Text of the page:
Home Economy News China’s March new yuan loans seen rebounding, more stimulus expected – Reuters poll

China’s March new yuan loans seen rebounding, more stimulus expected – Reuters poll


BEIJING (Reuters) – China’s new yuan loans are expected to rebound in March from a sharp drop in February, a Reuters poll showed, as the central bank seeks to bolster economic growth amid expectations for more stimulus in the coming months.

Chinese banks are estimated to have issued 3.56 trillion yuan ($492.11 billion) in net new yuan loans last month, more than double the 1.45 trillion yuan in February, according to the median estimate in the survey of 22 economists.

The expected new loans would be lower than 3.89 trillion yuan issued in the same month a year earlier.

After record growth in credit in January, new lending declined in February. If the March reading matches forecasts, total lending in the first quarter would reach 9.93 trillion yuan, versus a record of 10.6 trillion yuan in the first quarter of last year.

“Banks likely continued to offer credit support for the real economy, recovering a bit after the notable weakness in February,” analysts at UBS said in a note. “Boost from loans to NBFIs (non-bank financial institutions) may have narrowed from February.”

In February, new lending to non-bank financial institutions, including brokerages and funds, surged to 404.5 billion yuan, from 24.9 billion yuan in January, central bank data showed, fanning speculation that such loans could have been used to support the ailing stock market.

Most analysts believe the central bank will stick with traditional tools rather than resorting to massive liquidity injections through “quantitative easing” (QE), as some major economies such as Japan and the United States have done.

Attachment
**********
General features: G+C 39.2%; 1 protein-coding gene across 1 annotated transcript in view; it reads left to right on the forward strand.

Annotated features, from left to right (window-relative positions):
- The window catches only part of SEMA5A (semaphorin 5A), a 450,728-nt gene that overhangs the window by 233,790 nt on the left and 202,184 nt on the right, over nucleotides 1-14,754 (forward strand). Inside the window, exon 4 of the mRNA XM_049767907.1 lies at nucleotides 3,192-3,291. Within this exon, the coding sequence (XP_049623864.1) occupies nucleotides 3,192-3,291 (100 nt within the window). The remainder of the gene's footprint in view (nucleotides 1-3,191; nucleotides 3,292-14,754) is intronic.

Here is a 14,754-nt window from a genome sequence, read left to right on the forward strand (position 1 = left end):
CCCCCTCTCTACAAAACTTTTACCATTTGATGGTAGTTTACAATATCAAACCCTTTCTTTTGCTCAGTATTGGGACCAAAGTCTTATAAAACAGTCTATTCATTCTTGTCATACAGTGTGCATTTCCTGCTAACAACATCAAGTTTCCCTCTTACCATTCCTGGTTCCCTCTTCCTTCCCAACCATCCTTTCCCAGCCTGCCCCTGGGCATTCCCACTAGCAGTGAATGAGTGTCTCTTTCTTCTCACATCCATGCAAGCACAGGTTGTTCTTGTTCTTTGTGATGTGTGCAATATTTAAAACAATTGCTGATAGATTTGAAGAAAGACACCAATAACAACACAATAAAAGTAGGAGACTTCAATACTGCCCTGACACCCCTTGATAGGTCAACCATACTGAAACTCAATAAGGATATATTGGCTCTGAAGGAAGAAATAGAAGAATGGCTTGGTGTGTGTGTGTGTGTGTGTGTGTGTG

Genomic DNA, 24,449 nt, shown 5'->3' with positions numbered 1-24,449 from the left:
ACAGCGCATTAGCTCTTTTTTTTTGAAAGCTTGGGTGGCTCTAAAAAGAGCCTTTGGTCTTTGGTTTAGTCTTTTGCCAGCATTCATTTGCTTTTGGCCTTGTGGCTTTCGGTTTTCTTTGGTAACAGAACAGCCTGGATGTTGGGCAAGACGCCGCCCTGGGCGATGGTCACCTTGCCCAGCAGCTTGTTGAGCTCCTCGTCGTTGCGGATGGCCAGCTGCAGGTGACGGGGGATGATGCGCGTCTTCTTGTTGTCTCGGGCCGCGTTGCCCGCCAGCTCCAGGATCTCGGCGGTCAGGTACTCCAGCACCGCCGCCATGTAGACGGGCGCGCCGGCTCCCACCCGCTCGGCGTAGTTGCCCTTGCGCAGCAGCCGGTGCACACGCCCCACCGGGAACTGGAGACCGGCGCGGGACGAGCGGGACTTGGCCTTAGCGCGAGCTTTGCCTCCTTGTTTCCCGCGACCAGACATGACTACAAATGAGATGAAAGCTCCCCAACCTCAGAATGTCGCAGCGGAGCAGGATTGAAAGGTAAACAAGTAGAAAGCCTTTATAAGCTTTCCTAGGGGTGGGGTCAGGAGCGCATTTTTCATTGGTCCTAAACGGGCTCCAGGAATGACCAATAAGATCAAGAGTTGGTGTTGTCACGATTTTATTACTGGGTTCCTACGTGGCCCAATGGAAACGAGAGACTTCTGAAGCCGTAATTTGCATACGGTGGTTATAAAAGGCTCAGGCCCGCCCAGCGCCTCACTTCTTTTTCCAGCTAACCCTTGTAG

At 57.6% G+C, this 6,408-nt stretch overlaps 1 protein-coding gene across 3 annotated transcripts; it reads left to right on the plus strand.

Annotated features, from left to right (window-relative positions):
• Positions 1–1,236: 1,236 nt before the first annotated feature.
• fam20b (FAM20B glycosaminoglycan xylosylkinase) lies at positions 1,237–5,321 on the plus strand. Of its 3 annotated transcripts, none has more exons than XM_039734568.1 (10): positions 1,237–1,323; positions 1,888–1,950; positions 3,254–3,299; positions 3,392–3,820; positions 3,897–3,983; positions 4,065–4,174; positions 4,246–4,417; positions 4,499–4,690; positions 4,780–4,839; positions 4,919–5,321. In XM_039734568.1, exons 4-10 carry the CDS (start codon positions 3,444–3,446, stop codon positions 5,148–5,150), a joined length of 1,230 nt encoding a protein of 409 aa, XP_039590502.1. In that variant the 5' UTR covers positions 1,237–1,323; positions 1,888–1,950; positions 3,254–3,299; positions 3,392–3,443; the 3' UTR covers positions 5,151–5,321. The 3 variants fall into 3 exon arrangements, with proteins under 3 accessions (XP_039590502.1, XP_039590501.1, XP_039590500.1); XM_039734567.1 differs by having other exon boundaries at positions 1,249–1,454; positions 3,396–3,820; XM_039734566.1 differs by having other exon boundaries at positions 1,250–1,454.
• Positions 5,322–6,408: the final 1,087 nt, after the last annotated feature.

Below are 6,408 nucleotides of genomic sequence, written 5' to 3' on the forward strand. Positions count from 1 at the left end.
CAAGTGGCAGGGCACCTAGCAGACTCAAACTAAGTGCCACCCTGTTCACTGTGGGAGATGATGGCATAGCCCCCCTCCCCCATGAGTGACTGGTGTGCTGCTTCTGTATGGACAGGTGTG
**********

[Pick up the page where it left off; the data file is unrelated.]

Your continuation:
China has set an economic growth target for 2024 of around 5%, which many analysts say will be a challenge to achieve without much more stimulus. Consumer and corporate confidence has been persistently weak since a post-pandemic bounce quickly fizzled out early in 2023.

The Deputy Governor of China’s central bank Xuan Changneng said in late March that there was still room for cutting banks’ reserve requirement ratio (RRR) following a 50-basis point cut earlier this year, which was the biggest in two years.

China has pledged that the growth of total social financing (TSF), a broad measure of credit and liquidity, and money supply will match expected goals on economic growth and inflation this year.

Outstanding yuan loans in March were expected to grow by 9.9% from a year earlier, slowing from 10.1% in February, the poll showed. Broad M2 money supply growth in March was seen at 8.7%, the same as in February.

China has set the 2024 quota for local government special bond issuance at 3.9 trillion yuan, up from 3.8 trillion yuan last year. China also plans to issue 1 trillion yuan in special ultra-long term treasury bonds to support some key sectors.

Any acceleration in government bond issuance could help boost TSF. Outstanding TSF was 9.0% higher at the end of February than a year earlier, growing slower than the 9.5% annual rate seen at the end of January.

In March, TSF is expected to soar to 4.70 trillion yuan from 1.56 trillion yuan in February.

($1 = 7.2342 Chinese yuan renminbi)

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